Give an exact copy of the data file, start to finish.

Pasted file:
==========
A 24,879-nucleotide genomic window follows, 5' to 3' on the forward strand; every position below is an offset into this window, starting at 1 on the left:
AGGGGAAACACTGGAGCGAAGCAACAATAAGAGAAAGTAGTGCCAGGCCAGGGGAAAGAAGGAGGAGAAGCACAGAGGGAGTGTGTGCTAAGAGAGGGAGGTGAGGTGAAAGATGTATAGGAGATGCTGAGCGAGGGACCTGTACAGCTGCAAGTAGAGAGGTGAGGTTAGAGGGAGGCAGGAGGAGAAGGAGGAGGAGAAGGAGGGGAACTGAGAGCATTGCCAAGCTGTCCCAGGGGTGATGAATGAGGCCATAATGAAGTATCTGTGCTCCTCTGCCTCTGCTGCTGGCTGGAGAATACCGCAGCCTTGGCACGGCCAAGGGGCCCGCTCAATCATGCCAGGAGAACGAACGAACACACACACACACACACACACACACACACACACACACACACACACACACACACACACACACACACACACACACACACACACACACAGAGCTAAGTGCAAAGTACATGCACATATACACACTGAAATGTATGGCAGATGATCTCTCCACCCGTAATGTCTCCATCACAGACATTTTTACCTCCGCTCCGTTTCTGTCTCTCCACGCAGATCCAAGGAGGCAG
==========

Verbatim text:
A 24,879-nucleotide genomic window follows, 5' to 3' on the forward strand; every position below is an offset into this window, starting at 1 on the left:
AGGGGAAACACTGGAGCGAAGCAACAATAAGAGAAAGTAGTGCCAGGCCAGGGGAAAGAAGGAGGAGAAGCACAGAGGGAGTGTGTGCTAAGAGAGGGAGGTGAGGTGAAAGATGTATAGGAGATGCTGAGCGAGGGACCTGTACAGCTGCAAGTAGAGAGGTGAGGTTAGAGGGAGGCAGGAGGAGAAGGAGGAGGAGAAGGAGGGGAACTGAGAGCATTGCCAAGCTGTCCCAGGGGTGATGAATGAGGCCATAATGAAGTATCTGTGCTCCTCTGCCTCTGCTGCTGGCTGGAGAATACCGCAGCCTTGGCACGGCCAAGGGGCCCGCTCAATCATGCCAGGAGAACGAACGAACACACACACACACACACACACACACACACACACACACACACACACACACACACACACACACACACACACACACACACACACACACAGAGCTAAGTGCAAAGTACATGCACATATACACACTGAAATGTATGGCAGATGATCTCTCCACCCGTAATGTCTCCATCACAGACATTTTTACCTCCGCTCCGTTTCTGTCTCTCCACGCAGATCCAAGGAGGCAG